Ronald Harold Fritze - 5/28/2008
Your post mentions material from Herodotus, please provide the citations as I would like to check the original.
James W Loewen - 5/26/2008
Luther Spoehr never reviews what Mary Lefkowitz writes about the academic issue that made her famous. He just accepts it. This won't do. Lefkowitz minimizes any possible impact from Egypt and Phoenicia/Palestine on Greek civilization. She also minimizes any possible impact from the civilizations upstream from Egypt on Egypt. Is she right? We need a reviewer who knows something about the field to tell us.
This review does tell us something about the Wellesley College scene. I have heard Tony Martin claim that Jews were active early in the NAACP so they could dominate it, not because they cared about racial justice. Absurd. But parts of NOT OUT OF AFRICA seem equally absurd to me. Maybe HNN can elicit a second review of this controversy, by a scholar of the period. Spoehr is a scholar whose area of expertise is the
History of American Higher Education.
Elliott Aron Green - 5/26/2008
I have seen several statements by Mary Lefkowitz of her opinions on the origins of ancient Greek classical philosophy and mathematics. She ignores contrary evidence in her arguments. I have previously expressed this point in a recent comment here on hnn about her statement [posted on hnn on 4 May 2008] that is seemingly based on her memoirs. I previously made a similar point about her claims in a letter to the TLS about seven years ago, in which I also criticized Martin Bernal. To her credit, Lefkowitz responded to my letter [not convincingly] whereas Bernal did not respond at all [or if he did, his response was not published]. Although I have some severe disagreements with Bernal [particularly in regard to his misrepresentation of what the Church Fathers said about the origins of philosophy and the first practitioners of rational thought --Jews according to Eusebios & Clement of Alexandria], I object to Lefkowitz putting Bernal together in the same pot with some writers who seem to be very reckless, judging by the quotes that Spoehr provides.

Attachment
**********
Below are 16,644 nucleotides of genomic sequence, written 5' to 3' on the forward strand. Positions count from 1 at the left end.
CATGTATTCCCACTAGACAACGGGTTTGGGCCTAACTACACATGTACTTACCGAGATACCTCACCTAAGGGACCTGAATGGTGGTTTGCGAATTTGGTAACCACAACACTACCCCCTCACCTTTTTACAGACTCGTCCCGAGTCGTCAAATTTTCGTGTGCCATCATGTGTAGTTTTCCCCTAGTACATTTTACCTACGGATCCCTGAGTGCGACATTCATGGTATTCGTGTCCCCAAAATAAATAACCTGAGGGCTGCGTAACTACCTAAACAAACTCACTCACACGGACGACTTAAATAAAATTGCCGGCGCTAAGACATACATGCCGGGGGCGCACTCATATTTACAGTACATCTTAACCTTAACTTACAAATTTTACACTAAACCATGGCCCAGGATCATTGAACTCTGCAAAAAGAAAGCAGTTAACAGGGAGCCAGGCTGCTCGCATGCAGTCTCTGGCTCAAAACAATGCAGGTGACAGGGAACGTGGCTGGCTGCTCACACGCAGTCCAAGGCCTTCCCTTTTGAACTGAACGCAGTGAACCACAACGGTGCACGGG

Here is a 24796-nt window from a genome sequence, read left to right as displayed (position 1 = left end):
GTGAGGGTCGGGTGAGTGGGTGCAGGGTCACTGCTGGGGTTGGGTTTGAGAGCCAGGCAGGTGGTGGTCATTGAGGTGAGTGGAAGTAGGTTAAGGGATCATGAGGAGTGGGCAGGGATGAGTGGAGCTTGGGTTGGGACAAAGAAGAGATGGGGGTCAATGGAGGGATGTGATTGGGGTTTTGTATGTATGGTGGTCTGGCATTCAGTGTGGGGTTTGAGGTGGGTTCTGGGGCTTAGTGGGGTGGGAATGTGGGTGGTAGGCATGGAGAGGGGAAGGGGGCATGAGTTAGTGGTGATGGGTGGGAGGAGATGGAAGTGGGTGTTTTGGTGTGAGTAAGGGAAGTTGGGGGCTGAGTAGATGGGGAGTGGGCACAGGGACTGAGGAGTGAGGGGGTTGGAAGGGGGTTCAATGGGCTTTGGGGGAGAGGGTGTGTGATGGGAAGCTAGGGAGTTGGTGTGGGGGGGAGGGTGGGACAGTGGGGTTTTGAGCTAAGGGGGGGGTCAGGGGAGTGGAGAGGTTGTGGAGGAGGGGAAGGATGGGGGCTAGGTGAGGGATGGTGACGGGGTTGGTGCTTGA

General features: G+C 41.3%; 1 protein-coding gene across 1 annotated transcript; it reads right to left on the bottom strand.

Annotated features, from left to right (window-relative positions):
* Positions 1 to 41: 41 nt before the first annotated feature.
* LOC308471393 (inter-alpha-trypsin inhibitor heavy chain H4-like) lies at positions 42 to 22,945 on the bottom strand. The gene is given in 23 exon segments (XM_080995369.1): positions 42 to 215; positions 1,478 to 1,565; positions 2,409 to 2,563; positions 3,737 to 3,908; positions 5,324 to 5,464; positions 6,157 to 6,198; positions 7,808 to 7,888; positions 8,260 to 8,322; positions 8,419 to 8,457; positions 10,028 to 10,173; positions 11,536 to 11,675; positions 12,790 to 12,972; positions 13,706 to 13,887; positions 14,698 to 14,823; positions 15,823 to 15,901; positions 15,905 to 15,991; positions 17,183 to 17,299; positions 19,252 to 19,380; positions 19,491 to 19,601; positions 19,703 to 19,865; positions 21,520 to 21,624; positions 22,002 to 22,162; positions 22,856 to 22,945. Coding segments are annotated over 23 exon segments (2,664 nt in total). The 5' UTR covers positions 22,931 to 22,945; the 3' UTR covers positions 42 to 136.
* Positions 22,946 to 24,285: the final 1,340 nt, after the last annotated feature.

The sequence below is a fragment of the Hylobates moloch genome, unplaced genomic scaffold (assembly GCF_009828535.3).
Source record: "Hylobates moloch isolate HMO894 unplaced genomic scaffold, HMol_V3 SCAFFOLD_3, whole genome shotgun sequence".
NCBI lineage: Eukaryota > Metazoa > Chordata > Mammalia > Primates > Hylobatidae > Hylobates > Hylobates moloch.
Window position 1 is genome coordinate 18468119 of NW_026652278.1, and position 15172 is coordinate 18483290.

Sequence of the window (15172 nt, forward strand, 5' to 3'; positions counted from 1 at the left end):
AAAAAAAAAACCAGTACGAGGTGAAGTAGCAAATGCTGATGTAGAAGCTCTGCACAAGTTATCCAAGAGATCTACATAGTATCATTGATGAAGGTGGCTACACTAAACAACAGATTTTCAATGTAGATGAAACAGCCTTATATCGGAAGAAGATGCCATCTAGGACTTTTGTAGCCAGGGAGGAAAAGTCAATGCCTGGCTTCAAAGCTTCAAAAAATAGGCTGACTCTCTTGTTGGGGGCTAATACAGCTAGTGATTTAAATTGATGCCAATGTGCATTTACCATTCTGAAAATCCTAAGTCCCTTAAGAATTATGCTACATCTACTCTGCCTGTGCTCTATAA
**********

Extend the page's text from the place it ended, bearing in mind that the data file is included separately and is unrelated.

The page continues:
Elliott A Green
Here is my comment on Lefkowitz' claims as recently made on another thread on hnn:
I hope that Mary Lefkowitz is getting good exercise beating her straw man. But in order to prove her point, she draws a narrow definition of "textual evidence." Herodotos describes Thales as a Phoenician, Isocrates reports Oriental influence on an early Greek philosopher [in his Busiris]. Aristotle credits the Egyptians with influencing early mathematics. Hermippos and Antonios Diogenes --in the Hellenistic period-- report Jewish influence on Pythagoras. The later writers, Porphyry, Diogenes Laertios, and Iamblichos all give evidence of Jewish influence on Pythagoras when describing the latter's beliefs and practices. Iamblichos reports that Pythagoras's family origin was Sidon and further reports that Pythagoras spent time on Mount Carmel with "the prophets descended from Moschos" [The Israelite prophets Elijah and Elisha, as well as prophets of Baal spent time on the Carmel]. But ML doesn't want to accept Iamblichos, Diogenes Laertios, and Porphyry because they were too late for her taste. But Isocrates and Herodotos were not late. Be that as it may, there were Syrians/Phoenicians involved in the Cynic and Sophist philosophic movements. Then Herodotos reports on a Phoenician clan that was admitted to citizenship in Athens. Then there are the parallels between some Greek legends and Biblical stories [Jephtha's daughter and Iphigenia, for instance]. I could go on.
If ML wants more graphic evidence, the Louvre had an exhibit last year of relatively recently interpreted Egyptian texts. These included writings on math and medicine, as I recall. Maybe ML could go to Paris and take a look, and perhaps forgo her usual claim that any mention of Oriental influence is "late" [not true] or unreliable for whatever reason.